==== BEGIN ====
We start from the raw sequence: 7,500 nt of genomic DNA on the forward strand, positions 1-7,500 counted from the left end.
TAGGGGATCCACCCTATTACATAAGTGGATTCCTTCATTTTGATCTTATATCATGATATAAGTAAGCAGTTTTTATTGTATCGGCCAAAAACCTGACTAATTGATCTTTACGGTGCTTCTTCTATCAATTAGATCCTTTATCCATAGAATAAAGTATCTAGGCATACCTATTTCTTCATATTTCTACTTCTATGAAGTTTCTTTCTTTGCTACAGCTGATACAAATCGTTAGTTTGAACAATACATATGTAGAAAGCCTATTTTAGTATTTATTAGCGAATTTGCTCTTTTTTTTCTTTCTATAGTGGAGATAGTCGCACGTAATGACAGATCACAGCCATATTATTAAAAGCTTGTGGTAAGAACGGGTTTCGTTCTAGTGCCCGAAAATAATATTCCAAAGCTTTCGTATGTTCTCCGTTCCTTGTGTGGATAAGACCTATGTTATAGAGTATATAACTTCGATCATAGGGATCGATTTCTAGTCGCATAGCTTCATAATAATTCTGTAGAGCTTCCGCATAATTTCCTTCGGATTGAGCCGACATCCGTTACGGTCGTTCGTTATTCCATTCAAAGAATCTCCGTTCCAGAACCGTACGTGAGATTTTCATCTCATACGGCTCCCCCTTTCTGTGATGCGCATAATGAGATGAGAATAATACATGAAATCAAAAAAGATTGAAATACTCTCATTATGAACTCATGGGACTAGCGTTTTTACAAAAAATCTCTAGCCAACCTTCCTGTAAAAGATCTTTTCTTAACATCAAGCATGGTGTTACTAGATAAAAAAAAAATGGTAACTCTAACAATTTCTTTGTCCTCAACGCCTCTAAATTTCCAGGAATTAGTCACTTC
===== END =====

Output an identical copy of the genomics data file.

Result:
We start from the raw sequence: 7,500 nt of genomic DNA on the forward strand, positions 1-7,500 counted from the left end.
TAGGGGATCCACCCTATTACATAAGTGGATTCCTTCATTTTGATCTTATATCATGATATAAGTAAGCAGTTTTTATTGTATCGGCCAAAAACCTGACTAATTGATCTTTACGGTGCTTCTTCTATCAATTAGATCCTTTATCCATAGAATAAAGTATCTAGGCATACCTATTTCTTCATATTTCTACTTCTATGAAGTTTCTTTCTTTGCTACAGCTGATACAAATCGTTAGTTTGAACAATACATATGTAGAAAGCCTATTTTAGTATTTATTAGCGAATTTGCTCTTTTTTTTCTTTCTATAGTGGAGATAGTCGCACGTAATGACAGATCACAGCCATATTATTAAAAGCTTGTGGTAAGAACGGGTTTCGTTCTAGTGCCCGAAAATAATATTCCAAAGCTTTCGTATGTTCTCCGTTCCTTGTGTGGATAAGACCTATGTTATAGAGTATATAACTTCGATCATAGGGATCGATTTCTAGTCGCATAGCTTCATAATAATTCTGTAGAGCTTCCGCATAATTTCCTTCGGATTGAGCCGACATCCGTTACGGTCGTTCGTTATTCCATTCAAAGAATCTCCGTTCCAGAACCGTACGTGAGATTTTCATCTCATACGGCTCCCCCTTTCTGTGATGCGCATAATGAGATGAGAATAATACATGAAATCAAAAAAGATTGAAATACTCTCATTATGAACTCATGGGACTAGCGTTTTTACAAAAAATCTCTAGCCAACCTTCCTGTAAAAGATCTTTTCTTAACATCAAGCATGGTGTTACTAGATAAAAAAAAAATGGTAACTCTAACAATTTCTTTGTCCTCAACGCCTCTAAATTTCCAGGAATTAGTCACTTC